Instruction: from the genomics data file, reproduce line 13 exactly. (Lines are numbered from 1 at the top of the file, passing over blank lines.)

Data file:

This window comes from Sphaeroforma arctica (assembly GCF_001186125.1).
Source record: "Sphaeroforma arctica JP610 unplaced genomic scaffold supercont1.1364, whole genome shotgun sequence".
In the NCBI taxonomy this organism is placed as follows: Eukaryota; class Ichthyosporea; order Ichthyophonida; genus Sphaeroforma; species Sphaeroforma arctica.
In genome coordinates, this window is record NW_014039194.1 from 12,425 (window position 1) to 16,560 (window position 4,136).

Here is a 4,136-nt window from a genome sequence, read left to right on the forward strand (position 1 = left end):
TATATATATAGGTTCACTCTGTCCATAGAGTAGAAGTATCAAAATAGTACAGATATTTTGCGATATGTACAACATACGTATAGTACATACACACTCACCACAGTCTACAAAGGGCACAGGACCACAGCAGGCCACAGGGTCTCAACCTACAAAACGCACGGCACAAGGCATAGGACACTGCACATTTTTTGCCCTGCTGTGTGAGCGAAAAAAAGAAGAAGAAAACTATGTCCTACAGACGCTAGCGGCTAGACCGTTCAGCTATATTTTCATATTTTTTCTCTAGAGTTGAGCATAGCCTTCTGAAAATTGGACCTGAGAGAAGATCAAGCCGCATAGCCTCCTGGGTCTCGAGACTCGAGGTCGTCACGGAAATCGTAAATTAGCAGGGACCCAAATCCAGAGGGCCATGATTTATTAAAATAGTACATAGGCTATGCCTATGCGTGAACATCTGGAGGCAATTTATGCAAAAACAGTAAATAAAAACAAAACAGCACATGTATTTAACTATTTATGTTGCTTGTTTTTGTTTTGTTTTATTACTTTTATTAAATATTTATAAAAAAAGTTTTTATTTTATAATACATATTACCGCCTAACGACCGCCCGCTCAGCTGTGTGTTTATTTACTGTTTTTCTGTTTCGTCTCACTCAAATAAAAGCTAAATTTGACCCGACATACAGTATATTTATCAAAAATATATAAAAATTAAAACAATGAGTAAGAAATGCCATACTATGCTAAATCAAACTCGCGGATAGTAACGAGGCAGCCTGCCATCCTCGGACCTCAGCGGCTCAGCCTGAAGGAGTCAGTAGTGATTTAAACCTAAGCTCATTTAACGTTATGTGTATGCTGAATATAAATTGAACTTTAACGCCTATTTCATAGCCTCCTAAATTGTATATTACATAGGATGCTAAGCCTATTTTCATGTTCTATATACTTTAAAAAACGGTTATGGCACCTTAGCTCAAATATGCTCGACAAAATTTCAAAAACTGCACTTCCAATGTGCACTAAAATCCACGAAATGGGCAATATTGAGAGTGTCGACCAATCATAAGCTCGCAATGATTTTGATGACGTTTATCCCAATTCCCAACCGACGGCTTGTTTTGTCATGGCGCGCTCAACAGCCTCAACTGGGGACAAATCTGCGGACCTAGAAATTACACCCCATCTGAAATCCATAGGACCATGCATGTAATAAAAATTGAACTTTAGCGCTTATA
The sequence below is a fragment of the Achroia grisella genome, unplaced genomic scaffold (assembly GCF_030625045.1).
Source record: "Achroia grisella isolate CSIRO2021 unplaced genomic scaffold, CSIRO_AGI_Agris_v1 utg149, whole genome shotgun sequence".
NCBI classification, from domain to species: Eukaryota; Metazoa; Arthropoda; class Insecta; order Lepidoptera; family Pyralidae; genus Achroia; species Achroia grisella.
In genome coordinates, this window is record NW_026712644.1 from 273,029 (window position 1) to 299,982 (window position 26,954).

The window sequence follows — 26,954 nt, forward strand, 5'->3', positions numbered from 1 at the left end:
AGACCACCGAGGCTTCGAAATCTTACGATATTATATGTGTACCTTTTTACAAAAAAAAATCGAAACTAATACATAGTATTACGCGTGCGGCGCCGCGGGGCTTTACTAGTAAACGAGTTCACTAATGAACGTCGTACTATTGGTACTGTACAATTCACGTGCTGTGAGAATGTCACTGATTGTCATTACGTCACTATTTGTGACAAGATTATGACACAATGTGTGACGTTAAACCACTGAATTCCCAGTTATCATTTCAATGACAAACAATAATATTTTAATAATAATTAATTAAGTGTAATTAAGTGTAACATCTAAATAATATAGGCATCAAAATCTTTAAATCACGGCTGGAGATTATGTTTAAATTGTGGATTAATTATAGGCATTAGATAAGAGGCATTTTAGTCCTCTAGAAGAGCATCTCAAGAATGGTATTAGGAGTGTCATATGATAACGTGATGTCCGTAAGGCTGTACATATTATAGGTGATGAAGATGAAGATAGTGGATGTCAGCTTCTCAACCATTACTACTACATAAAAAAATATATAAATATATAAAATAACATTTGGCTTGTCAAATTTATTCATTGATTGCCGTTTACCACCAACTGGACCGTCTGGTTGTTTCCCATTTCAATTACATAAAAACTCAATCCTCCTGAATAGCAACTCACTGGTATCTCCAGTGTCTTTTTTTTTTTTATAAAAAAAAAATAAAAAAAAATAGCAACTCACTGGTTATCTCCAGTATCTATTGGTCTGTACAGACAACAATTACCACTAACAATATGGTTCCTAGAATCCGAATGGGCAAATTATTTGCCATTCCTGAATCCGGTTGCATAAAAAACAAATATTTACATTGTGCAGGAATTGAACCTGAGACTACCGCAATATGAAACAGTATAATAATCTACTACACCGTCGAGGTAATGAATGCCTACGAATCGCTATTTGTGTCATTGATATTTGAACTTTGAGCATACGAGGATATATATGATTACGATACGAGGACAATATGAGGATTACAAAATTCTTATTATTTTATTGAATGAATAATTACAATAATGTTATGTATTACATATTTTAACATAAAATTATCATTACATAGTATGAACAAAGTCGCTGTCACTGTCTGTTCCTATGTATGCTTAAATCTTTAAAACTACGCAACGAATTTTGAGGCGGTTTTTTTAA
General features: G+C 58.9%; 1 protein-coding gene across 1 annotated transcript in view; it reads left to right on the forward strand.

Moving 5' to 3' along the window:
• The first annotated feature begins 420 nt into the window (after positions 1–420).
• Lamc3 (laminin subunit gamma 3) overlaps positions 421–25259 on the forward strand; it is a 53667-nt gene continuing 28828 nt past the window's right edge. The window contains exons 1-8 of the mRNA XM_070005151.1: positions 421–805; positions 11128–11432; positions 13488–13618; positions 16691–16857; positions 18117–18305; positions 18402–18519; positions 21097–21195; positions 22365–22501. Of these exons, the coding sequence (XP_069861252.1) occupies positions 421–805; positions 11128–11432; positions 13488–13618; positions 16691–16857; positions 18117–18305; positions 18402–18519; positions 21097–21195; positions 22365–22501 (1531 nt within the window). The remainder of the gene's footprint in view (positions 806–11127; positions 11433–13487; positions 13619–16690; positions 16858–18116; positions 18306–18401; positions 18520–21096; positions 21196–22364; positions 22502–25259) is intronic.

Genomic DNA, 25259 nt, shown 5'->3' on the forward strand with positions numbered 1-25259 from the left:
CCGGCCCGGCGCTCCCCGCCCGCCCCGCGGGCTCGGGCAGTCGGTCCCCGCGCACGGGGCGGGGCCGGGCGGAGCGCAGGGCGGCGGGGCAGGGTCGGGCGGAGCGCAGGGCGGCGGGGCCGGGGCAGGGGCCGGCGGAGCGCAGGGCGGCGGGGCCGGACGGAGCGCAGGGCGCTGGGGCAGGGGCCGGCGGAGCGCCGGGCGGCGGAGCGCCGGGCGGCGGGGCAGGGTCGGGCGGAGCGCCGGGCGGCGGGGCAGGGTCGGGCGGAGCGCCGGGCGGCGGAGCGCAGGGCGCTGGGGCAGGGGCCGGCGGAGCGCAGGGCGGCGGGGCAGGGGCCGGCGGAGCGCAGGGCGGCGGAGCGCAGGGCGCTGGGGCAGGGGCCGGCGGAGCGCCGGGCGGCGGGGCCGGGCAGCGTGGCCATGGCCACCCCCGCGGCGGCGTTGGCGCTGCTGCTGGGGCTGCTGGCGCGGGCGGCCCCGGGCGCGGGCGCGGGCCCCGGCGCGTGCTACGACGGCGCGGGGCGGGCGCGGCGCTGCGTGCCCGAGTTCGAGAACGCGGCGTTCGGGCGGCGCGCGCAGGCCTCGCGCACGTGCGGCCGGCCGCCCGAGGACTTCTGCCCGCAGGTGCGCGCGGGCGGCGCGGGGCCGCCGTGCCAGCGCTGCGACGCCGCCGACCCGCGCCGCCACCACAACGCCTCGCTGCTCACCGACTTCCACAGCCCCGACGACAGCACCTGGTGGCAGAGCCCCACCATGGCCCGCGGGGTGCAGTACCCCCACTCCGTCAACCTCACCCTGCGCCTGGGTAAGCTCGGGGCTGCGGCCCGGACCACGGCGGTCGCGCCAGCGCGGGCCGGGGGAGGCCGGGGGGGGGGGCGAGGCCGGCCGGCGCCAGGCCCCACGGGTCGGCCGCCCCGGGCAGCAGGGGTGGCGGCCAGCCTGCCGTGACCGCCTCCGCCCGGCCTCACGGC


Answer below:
General features: G+C 58.9%; 1 protein-coding gene across 1 annotated transcript in view; it reads left to right on the forward strand.